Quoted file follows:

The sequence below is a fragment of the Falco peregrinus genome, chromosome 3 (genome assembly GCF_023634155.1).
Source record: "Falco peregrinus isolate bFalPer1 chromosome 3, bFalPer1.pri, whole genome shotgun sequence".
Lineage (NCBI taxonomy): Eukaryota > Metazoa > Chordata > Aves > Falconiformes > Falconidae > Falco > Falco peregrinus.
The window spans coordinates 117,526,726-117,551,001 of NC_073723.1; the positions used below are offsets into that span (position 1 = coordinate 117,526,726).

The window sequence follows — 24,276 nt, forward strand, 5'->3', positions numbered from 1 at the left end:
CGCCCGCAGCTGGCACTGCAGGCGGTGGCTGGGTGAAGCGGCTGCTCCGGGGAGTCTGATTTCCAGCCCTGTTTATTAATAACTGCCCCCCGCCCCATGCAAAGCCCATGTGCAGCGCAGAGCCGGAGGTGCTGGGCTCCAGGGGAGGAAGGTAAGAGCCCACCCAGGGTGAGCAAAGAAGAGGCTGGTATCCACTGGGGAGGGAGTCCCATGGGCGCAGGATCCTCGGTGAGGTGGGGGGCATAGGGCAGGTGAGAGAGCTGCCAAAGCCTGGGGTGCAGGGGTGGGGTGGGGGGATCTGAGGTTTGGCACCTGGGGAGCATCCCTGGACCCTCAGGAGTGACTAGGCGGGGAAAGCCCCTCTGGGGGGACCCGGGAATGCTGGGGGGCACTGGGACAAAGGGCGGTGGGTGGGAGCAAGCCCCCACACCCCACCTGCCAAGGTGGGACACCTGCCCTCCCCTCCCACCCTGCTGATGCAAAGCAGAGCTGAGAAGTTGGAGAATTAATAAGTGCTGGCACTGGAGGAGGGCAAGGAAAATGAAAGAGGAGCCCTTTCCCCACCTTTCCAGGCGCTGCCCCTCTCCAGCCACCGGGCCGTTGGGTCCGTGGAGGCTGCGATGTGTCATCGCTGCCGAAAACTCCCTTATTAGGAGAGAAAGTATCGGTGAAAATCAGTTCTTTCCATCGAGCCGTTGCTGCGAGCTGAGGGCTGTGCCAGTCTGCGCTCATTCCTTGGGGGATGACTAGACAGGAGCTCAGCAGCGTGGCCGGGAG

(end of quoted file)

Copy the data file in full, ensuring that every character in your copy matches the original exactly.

The sequence below is a fragment of the Falco peregrinus genome, chromosome 3 (genome assembly GCF_023634155.1).
Source record: "Falco peregrinus isolate bFalPer1 chromosome 3, bFalPer1.pri, whole genome shotgun sequence".
Lineage (NCBI taxonomy): Eukaryota > Metazoa > Chordata > Aves > Falconiformes > Falconidae > Falco > Falco peregrinus.
The window spans coordinates 117,526,726-117,551,001 of NC_073723.1; the positions used below are offsets into that span (position 1 = coordinate 117,526,726).

The window sequence follows — 24,276 nt, forward strand, 5'->3', positions numbered from 1 at the left end:
CGCCCGCAGCTGGCACTGCAGGCGGTGGCTGGGTGAAGCGGCTGCTCCGGGGAGTCTGATTTCCAGCCCTGTTTATTAATAACTGCCCCCCGCCCCATGCAAAGCCCATGTGCAGCGCAGAGCCGGAGGTGCTGGGCTCCAGGGGAGGAAGGTAAGAGCCCACCCAGGGTGAGCAAAGAAGAGGCTGGTATCCACTGGGGAGGGAGTCCCATGGGCGCAGGATCCTCGGTGAGGTGGGGGGCATAGGGCAGGTGAGAGAGCTGCCAAAGCCTGGGGTGCAGGGGTGGGGTGGGGGGATCTGAGGTTTGGCACCTGGGGAGCATCCCTGGACCCTCAGGAGTGACTAGGCGGGGAAAGCCCCTCTGGGGGGACCCGGGAATGCTGGGGGGCACTGGGACAAAGGGCGGTGGGTGGGAGCAAGCCCCCACACCCCACCTGCCAAGGTGGGACACCTGCCCTCCCCTCCCACCCTGCTGATGCAAAGCAGAGCTGAGAAGTTGGAGAATTAATAAGTGCTGGCACTGGAGGAGGGCAAGGAAAATGAAAGAGGAGCCCTTTCCCCACCTTTCCAGGCGCTGCCCCTCTCCAGCCACCGGGCCGTTGGGTCCGTGGAGGCTGCGATGTGTCATCGCTGCCGAAAACTCCCTTATTAGGAGAGAAAGTATCGGTGAAAATCAGTTCTTTCCATCGAGCCGTTGCTGCGAGCTGAGGGCTGTGCCAGTCTGCGCTCATTCCTTGGGGGATGACTAGACAGGAGCTCAGCAGCGTGGCCGGGAG